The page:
As you may be aware, I very much like building things. Almost by definition, this means that I’m very often in situations where I’m out of my depth, as I always try to do new things that I don’t quite know how to do yet. Luckily, I have a whole bunch of knowledgeable friends whom I can ask for help.
However, I noticed a pervasive problem when asking for someone’s help: It takes way too long to describe the issue I’m having. To make matters worse, conversations are usually synchronous (either chat or phone calls), which means that I’m wasting a bunch of the limited time they’re gracious enough to give me on trying to get my thoughts in order and describe the problem well.
This is very suboptimal, and I’d like to propose a better way here.
Describing the problem
When asking someone for help, I’ll first ask if they have some time to help me. If they do, I will tell them I will formulate my problem and send it to them in written form. This respects their limited time, as they can get to my issue at their leisure, instead of forcing them to dedicate all their attention to me, as they would have to do with a phone call.
In the process of trying to clarify my thoughts, I will very often realize what I have to do to solve it, and solve the issue myself. Even if I don’t, though, I’ll have a better grasp of the problem and it’ll be much easier to explain to someone unfamiliar with it.
In general, I tend to follow a simple process, whose goal is to preemptively answer any question the other person may have. I will write a few short paragraphs detailing the following:
- What I’m trying to do.
- Why I’m trying to do it.
- What I’ve tried so far.
- Why each attempt has failed.
Here’s how I approach each of these sections:
What I’m trying to do
For this section, I try to keep the following in mind:
- Describe my intent in as much detail as I can, focusing mostly on the high level but delving lower where it’s necessary for the other person to understand the situation.
- Try to maximize the amount of useful information per sentence.
- Assume the other person knows a lot about the general field, but very little about my specific problem. If in doubt, I’ll err on the side of more detail, as it’s much easier for them to skip around rather than have to come back to me with a question.
- Try to describe more the high-level motivation behind the effort, rather than get too technical. For example, I will say “I am trying to add a new feature to my image host to recognize people in photos so I can blur their faces” rather than “I’m trying to use a Gaussian filter on OpenCV bounding boxes”. This allows the other person to steer me into a better direction, if the attempt I’ve made at a solution isn’t the best fit to my problem, and avoids the XY problem.
Why I’m trying to do it
Continuing from the previous section, I will go into a bit more detail about the why of the problem.
I will say something like “I had a lot of people asking me for an easy way to blur strangers’ faces in their photos”, to give them a better idea of the purpose behind what I’m doing. This gives the other person important background information on what I’m trying to do, and helps them form the context around the overall issue.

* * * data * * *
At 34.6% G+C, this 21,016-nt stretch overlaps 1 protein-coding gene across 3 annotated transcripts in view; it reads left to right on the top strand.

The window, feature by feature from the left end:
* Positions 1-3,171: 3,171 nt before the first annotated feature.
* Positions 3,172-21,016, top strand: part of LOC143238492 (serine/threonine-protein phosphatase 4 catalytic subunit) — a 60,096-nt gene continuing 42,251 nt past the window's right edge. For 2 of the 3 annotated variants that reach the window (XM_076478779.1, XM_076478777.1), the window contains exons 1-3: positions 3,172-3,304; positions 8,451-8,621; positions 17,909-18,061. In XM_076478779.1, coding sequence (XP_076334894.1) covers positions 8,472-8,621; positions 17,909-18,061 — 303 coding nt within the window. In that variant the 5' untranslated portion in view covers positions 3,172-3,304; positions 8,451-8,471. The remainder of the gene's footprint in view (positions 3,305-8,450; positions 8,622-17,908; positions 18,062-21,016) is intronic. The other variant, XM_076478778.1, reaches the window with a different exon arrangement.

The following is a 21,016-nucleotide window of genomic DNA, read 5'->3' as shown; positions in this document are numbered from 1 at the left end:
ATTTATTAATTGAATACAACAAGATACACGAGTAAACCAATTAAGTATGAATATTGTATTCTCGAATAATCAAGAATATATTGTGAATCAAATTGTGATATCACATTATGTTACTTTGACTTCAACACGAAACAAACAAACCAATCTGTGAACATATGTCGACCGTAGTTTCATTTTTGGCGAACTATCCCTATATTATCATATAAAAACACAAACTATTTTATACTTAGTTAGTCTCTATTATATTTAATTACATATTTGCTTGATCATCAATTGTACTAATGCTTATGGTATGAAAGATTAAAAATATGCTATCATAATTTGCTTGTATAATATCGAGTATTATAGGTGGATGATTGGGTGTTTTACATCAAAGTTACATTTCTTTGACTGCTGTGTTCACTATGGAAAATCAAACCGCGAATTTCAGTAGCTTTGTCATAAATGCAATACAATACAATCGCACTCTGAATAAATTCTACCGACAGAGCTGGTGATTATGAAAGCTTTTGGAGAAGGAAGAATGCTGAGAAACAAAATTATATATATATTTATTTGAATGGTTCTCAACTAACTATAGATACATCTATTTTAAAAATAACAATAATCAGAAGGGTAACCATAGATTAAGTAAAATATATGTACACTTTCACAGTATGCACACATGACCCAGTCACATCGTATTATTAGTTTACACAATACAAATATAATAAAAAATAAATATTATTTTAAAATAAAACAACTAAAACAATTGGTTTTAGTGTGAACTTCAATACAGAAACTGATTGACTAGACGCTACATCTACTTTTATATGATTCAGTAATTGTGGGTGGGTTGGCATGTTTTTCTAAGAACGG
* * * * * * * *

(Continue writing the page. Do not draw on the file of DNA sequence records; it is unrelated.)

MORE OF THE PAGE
This section is usually fairly short, only one or two sentences, as the need is usually easy to describe.
What I’ve tried so far
This section is almost as important as the first one. The most important goals to keep in mind here are:
- Describe the things that I’ve tried, in as much detail as I can.
- Write up exactly what I did and the steps I followed.
- Show any relevant code.
- Explain my rationale behind each attempted solution.
This is important for two reasons:
- I’m showing them a few potential solutions, which means we can skip many things we already know don’t work.
- I’m showing that I’ve tried things and I’m asking for their help as a last resort, rather than lazily going to them immediately to get them to solve my problem.
Why each attempt has failed
Important goals here are:
- Describe in detail why each of the solutions I tried doesn’t solve my problem adequately.
- For every attempt, I will detail what I expected to happen, and what happened instead.
- Paste any relevant error messages or debug output.
Detail is very much appreciated here, because I know there’s nothing more frustrating than someone saying “it just doesn’t work” or “it doesn’t do anything”.
When I’ve written all this up, I will send it to the person as an email or a wall of text somewhere, and let them get back to me at their leisure. If, at this point, they ask me something, it means I have failed to describe my problem adequately, and I should have spent more time clarifying my problem.
Usually, by this point they’ll have an answer for me. It’ll either be something I missed in my attempts, or some other alternative I can try, or a completely different solution that I hadn’t even seen.
I don’t want people to feel I’m running to them without trying things, or that I want to get them to solve my problem for me, and this process helps me a lot in soliciting feedback. It leaves people impressed at my preparation, and communicates to them that I do this work because I respect their time and appreciate that they’re spending it to help me.